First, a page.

Don't run multiple security programs - that'll actually slow your system down completely. Norton is legit but complete bloatware. Get rid of it. Also, run either AVG or Avast. Uninstall the other.

Uninstall the old Nvidia driver as described by clark.

You can't 'transfer' windows to a new/different hard drive. You have to re-install it in that case.

If you're having problems after putting in the new PSU, maybe that is the problem, or you have a loose connection somewhere, which is why you have to press the on button for a few seconds for it to work properly.

What PSU are you using? What was your last one?

Have you followed the other steps I had listed? Those will not solve the crashing problem but the slowness will definitely go away.
December 9, 2010 11:28:59 AM

I have done a thorough scan with avast and have found 13 threats as well as 14 errors saying Error:Archive is password protected. (42056). I tried moving the threats to the chest but 4 of them gave the error Error:The system cannot find the file specified (2). What should I do with them? Also what should I do with the password protected files?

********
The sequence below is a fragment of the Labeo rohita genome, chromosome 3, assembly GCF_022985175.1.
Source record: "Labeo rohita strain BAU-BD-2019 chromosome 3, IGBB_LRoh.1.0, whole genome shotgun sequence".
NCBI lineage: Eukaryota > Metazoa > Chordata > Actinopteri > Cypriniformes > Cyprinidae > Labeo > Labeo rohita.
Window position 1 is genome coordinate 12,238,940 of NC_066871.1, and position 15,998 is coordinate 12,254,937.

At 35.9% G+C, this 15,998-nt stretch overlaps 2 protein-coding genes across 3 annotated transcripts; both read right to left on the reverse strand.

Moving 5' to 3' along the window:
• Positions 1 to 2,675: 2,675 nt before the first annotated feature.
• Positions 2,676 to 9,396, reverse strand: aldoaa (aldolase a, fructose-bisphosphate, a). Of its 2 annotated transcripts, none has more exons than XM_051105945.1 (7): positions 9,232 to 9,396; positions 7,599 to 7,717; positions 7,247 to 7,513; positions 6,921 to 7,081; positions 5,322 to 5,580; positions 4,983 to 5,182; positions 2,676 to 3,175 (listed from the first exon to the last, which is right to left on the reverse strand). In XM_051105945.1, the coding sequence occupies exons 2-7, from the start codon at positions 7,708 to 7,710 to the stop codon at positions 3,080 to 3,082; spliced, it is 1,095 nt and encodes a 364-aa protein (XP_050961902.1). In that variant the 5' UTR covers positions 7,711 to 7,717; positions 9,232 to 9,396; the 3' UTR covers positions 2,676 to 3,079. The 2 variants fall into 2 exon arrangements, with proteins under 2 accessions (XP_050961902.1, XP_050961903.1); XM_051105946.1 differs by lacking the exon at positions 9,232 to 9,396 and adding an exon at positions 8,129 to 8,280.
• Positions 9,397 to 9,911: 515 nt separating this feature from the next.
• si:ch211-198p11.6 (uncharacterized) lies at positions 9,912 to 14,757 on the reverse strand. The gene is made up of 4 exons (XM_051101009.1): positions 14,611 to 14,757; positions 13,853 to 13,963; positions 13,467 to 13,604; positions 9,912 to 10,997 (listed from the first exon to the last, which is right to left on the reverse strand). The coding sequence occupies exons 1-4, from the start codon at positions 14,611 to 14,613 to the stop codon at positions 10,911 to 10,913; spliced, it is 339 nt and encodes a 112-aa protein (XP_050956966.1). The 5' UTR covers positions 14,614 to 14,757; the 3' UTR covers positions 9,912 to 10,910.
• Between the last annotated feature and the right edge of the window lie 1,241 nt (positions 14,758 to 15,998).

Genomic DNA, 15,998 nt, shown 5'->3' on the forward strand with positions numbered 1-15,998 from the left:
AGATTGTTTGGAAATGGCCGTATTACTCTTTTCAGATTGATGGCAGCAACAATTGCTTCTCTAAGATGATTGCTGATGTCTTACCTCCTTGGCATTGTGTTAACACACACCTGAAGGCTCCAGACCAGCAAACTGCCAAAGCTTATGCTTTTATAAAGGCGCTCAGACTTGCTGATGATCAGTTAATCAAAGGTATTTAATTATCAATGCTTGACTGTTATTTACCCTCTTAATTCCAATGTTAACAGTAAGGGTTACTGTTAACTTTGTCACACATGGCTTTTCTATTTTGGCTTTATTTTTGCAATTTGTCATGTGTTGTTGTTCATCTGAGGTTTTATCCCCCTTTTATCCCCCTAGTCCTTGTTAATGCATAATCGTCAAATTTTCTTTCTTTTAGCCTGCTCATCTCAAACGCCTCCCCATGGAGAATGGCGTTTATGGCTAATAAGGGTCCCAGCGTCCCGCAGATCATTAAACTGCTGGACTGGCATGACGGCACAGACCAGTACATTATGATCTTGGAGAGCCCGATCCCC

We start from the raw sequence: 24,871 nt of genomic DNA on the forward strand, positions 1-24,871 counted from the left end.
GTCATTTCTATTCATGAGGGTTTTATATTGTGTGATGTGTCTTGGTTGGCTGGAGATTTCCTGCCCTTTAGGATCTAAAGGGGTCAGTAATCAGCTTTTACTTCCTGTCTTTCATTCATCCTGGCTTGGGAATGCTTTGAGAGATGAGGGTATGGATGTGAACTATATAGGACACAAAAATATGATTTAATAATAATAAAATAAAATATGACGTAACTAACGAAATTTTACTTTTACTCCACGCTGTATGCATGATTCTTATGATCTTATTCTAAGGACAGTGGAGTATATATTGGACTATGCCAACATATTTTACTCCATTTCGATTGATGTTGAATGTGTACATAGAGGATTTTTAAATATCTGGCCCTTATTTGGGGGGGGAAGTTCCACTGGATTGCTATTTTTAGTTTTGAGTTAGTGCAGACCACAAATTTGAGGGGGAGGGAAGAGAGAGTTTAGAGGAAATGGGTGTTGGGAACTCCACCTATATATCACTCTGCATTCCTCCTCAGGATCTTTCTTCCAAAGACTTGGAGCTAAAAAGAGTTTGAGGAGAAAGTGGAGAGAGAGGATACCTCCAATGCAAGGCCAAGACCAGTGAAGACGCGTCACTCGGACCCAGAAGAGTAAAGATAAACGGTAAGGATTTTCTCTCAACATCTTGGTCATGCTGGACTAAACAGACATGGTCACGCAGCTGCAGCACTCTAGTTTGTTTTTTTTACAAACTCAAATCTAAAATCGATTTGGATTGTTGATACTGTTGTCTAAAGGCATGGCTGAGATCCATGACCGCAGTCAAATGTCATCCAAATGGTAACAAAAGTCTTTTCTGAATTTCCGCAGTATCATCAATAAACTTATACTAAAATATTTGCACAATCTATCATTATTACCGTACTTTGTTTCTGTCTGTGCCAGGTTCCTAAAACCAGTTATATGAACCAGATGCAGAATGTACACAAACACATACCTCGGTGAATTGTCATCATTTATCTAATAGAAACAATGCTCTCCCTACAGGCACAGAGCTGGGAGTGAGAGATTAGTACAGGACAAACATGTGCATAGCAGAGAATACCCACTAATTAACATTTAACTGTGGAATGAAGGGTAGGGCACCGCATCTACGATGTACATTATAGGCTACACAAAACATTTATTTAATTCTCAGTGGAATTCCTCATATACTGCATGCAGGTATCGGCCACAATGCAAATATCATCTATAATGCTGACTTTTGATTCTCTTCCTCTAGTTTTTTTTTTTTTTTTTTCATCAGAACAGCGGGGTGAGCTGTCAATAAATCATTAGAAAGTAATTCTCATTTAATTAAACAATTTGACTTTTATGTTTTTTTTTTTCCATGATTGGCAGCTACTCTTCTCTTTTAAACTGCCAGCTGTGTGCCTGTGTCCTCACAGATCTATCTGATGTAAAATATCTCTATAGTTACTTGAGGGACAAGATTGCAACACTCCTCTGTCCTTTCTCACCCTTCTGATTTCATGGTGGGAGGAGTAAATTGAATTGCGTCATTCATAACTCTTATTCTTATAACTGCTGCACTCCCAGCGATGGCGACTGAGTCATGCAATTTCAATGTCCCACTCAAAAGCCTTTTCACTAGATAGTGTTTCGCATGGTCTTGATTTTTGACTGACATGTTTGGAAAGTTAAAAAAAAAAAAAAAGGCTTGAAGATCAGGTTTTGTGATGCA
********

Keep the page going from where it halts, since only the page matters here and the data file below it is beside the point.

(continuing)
I have also blocked all startups except avast, windows defender and Microsoft Windows Operating system. Should I block windows and windows defender too? Also by any chance would anybody know which program allows you to play, pause, skip, eject ect... with your keyboard because I cannot use those buttons since I blocked nearly everything?
As for the PSU that I am using it is a Corsair CX 400W PSU ATX 12V V2.2, 80 Plus, Standard, 1x 6+2-pin PCIe, 6x SATA, 120mm Fan. The old one was a 300W one which came with the pc (a6332.uk). I doubt that there are loose connections as when the crashing started I checked them. I also observed that whenever I installed a newer driver for my graphics card the crashing got more frequent. It has not happened since at least a month.
December 9, 2010 12:15:36 PM